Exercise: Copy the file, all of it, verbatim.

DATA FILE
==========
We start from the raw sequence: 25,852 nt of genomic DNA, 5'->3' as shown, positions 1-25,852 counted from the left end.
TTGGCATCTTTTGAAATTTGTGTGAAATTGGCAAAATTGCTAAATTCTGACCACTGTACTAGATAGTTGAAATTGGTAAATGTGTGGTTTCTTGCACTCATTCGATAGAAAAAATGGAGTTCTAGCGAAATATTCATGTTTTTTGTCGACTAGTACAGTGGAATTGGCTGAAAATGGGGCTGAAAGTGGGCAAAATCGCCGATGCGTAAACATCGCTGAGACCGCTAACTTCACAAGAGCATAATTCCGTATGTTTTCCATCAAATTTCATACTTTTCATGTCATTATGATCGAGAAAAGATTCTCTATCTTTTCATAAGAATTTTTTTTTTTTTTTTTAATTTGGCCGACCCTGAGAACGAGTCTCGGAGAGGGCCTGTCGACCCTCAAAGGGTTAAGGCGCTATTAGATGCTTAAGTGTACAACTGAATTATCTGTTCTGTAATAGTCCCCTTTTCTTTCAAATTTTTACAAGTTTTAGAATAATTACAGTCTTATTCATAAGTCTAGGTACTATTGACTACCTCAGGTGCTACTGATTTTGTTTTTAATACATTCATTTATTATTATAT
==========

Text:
We start from the raw sequence: 25,852 nt of genomic DNA, 5'->3' as shown, positions 1-25,852 counted from the left end.
TTGGCATCTTTTGAAATTTGTGTGAAATTGGCAAAATTGCTAAATTCTGACCACTGTACTAGATAGTTGAAATTGGTAAATGTGTGGTTTCTTGCACTCATTCGATAGAAAAAATGGAGTTCTAGCGAAATATTCATGTTTTTTGTCGACTAGTACAGTGGAATTGGCTGAAAATGGGGCTGAAAGTGGGCAAAATCGCCGATGCGTAAACATCGCTGAGACCGCTAACTTCACAAGAGCATAATTCCGTATGTTTTCCATCAAATTTCATACTTTTCATGTCATTATGATCGAGAAAAGATTCTCTATCTTTTCATAAGAATTTTTTTTTTTTTTTTTAATTTGGCCGACCCTGAGAACGAGTCTCGGAGAGGGCCTGTCGACCCTCAAAGGGTTAAGGCGCTATTAGATGCTTAAGTGTACAACTGAATTATCTGTTCTGTAATAGTCCCCTTTTCTTTCAAATTTTTACAAGTTTTAGAATAATTACAGTCTTATTCATAAGTCTAGGTACTATTGACTACCTCAGGTGCTACTGATTTTGTTTTTAATACATTCATTTATTATTATAT